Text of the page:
Ill-directed Rhetoric

The Economist published a decent article on US-China relations recently highlighting the lack of official US attention to the human rights situation in China. This has always been a contentious issue in diplomacy for fears too much criticism will derail economic negotiations which take precedent. US foreign policy is almost exclusively about economics, further its economic logic to aid it own economy. Human rights law obviously becomes a tool when convenient for the greater powers. Beyond that, its pushed only by NGOs, again sorrily for their own normative interests but at least there are less consequences for their hypocrisy.

China follows a similar logic. Its regime’s legitimacy is based firstly on its ability to deliver economically. Coercion follows when economics fail so Chinese foreign policy involving aid in Africa is merely about economics. China takes issue with US preaching on human rights for the very normative, media based nature. After all, US treatment of minorities, invasive nature of its economic policies, forcing countries to conform to US interests through IMF, World Bank and domestic legislation with ‘persuasive’ measures attached.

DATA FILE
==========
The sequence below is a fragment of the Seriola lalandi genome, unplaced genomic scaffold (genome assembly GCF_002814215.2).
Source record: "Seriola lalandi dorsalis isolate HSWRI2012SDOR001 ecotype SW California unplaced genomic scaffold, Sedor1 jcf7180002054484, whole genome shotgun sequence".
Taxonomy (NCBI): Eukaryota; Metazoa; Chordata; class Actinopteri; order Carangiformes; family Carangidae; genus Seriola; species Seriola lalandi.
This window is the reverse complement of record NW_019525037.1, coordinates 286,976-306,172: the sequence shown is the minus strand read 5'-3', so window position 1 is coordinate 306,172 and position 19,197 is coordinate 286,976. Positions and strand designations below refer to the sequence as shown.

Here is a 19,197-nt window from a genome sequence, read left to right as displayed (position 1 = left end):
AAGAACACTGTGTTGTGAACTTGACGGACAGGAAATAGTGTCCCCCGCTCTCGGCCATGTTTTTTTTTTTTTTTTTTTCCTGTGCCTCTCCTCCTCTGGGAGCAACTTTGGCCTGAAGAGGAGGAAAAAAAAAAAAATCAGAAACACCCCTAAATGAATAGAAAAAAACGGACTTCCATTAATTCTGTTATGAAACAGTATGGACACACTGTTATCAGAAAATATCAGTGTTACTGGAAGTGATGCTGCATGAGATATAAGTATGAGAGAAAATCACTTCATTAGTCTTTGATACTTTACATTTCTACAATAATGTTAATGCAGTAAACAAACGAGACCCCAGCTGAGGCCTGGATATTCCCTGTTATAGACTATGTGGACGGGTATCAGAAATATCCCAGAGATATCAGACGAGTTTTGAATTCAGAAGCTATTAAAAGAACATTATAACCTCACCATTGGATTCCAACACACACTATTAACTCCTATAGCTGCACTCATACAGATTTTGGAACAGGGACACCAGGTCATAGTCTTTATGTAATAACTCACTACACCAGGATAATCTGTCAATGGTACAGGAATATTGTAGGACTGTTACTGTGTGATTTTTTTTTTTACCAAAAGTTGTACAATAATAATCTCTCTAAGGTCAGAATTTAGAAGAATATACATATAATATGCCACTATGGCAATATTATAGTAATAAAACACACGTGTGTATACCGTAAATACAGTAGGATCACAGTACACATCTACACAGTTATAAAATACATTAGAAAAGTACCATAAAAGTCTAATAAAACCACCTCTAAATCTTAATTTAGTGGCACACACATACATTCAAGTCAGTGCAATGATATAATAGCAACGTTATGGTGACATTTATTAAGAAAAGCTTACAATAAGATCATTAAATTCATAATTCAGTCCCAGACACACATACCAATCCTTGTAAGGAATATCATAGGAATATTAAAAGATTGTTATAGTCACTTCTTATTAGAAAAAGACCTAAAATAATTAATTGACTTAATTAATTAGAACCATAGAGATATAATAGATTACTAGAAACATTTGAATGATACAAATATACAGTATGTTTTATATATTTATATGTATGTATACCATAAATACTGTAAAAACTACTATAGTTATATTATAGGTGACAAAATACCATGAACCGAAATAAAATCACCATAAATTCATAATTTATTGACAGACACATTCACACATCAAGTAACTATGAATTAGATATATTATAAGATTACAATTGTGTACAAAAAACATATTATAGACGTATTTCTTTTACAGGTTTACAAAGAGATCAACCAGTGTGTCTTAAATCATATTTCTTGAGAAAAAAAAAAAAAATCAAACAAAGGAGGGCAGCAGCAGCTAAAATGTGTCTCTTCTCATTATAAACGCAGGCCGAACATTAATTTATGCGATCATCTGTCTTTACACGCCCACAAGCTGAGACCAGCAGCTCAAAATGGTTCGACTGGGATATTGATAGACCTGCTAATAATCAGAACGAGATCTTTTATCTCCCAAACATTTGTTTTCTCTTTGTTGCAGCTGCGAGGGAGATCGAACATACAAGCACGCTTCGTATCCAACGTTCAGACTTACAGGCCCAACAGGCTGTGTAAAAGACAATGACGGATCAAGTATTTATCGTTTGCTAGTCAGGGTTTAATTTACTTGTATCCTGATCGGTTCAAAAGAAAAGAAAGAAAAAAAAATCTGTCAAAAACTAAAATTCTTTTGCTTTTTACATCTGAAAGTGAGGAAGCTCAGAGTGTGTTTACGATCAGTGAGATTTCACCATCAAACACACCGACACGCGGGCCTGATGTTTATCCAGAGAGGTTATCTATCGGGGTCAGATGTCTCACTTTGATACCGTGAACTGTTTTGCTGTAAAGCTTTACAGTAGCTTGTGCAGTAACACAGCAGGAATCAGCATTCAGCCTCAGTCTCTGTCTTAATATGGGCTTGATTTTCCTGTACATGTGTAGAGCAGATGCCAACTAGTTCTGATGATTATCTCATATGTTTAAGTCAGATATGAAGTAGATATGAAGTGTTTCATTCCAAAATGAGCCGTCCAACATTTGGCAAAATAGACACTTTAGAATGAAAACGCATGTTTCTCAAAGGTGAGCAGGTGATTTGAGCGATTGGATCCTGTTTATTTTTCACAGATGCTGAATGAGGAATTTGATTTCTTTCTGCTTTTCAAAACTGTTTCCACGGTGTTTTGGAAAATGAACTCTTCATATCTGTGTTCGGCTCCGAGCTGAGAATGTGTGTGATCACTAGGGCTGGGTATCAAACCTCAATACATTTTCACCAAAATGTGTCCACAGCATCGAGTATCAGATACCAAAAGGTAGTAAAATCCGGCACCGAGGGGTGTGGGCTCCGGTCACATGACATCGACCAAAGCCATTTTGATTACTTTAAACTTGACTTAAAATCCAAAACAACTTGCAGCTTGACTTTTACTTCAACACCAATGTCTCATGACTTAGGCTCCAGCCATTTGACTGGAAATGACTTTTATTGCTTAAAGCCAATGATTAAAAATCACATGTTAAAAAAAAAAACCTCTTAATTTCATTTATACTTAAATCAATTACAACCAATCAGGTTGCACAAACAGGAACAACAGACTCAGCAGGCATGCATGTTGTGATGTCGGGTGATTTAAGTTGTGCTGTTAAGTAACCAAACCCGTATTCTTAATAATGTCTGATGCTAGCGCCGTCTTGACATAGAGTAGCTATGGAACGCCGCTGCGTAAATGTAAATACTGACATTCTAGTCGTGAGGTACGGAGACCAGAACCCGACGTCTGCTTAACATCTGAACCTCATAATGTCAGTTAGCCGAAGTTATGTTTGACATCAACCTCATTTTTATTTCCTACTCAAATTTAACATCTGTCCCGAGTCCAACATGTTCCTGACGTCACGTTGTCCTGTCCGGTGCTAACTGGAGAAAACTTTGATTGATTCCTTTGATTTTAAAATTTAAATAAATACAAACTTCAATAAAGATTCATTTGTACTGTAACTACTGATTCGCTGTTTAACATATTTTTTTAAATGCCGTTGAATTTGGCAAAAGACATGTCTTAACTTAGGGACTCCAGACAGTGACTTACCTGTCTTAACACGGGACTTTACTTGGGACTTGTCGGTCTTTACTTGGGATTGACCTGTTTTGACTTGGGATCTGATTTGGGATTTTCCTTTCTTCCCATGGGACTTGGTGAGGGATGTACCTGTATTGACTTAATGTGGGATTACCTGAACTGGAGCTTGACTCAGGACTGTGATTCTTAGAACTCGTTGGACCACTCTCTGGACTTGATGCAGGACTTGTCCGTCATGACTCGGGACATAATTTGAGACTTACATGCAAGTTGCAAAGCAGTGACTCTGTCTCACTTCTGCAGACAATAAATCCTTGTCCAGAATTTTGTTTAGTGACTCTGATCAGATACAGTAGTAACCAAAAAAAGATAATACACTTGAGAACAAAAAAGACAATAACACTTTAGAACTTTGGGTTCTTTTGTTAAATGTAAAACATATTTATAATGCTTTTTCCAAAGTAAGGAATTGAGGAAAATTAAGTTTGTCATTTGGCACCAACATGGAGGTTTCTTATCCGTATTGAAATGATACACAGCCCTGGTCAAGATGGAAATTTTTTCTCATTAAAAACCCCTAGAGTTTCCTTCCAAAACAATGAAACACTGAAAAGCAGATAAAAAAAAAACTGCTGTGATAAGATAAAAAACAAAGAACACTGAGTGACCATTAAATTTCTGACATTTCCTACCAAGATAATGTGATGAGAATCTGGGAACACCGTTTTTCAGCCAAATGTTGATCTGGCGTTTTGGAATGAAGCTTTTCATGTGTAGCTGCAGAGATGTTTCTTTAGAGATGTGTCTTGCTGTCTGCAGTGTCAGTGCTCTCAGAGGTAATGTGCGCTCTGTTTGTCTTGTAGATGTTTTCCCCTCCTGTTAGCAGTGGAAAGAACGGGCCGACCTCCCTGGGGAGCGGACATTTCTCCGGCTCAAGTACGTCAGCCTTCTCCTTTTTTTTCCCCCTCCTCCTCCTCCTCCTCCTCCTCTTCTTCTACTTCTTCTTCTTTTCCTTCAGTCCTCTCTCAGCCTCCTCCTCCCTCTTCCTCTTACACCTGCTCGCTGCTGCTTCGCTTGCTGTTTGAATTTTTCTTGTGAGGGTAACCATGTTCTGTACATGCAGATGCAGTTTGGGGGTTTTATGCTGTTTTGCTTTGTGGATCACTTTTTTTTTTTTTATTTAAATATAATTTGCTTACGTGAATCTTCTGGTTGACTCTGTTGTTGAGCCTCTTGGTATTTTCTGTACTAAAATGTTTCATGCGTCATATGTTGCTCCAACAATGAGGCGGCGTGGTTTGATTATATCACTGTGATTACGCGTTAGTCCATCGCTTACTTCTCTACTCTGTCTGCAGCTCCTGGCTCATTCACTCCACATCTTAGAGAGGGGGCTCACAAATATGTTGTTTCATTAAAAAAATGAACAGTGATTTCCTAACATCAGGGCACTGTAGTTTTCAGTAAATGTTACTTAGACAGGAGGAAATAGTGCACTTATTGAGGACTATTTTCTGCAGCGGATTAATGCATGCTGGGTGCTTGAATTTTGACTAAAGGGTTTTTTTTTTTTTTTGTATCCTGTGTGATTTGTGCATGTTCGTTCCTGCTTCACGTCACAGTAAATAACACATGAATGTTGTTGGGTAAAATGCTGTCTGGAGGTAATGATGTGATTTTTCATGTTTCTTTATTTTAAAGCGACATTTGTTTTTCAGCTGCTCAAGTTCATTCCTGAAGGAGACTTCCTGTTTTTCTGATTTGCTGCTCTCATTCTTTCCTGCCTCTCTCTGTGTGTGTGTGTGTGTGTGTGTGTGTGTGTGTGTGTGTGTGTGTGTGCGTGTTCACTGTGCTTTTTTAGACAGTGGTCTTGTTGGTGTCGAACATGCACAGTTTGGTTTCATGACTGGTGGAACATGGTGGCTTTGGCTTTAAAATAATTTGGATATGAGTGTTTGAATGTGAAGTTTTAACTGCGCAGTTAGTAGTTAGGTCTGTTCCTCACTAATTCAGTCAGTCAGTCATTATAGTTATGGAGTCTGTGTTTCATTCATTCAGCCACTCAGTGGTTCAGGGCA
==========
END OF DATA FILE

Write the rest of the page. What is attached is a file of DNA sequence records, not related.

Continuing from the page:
The Economist states the US is aware of this and needs to get its rights house but it nostalgises as if there was a golden era of US human rights. Presumably the house was in order in the 1980s with the financing of wars in Central America, or in the 1970s with the sponsored assassinations in South America and SAPs, or in the 1960s with the Vietnam War or the 1950s with the McCarthism and Iran overthrow. I haven’t even mentioned Guatanamo Bay, the renditions of the Bush-era, the use of internment cams for the Japanese or the wiping out of the Indians! When was this house in order in recent times? Europe’s politicians are also now politically moving away from the its proclamation of values as a package with economic engagement internationally while becoming increasingly discriminatory (racist) with Europe.

However apart from North Koreans, no one is fleeing to the Chinese embassy for political asylum. The real danger to human rights right now is the old dangers. Firstly political interest is only peaked by economic interest for the major powers. Sovereignty is still an upheld value by the Chinese for the simple reason, if they also foreign mediation and/or intervention in other states, then its role in Tibet, North-West China and North Korea would be questioned.

The second danger is the world’s dumped boyfriend Russia. Its record on human rights is poor and always has been. The control of media, persecutions of non-state actors, control of national resources by the state, lack of judicial independence and contentious elections has created a near one-party state. Russia’s wish to punch at the weight of its size and nuclear forces will be keenly felt in the Arctic as the battle for resources and energy hots up. Despite the Arctic being an international legal territory but like most international law, it’s convenient until it becomes inconvenient.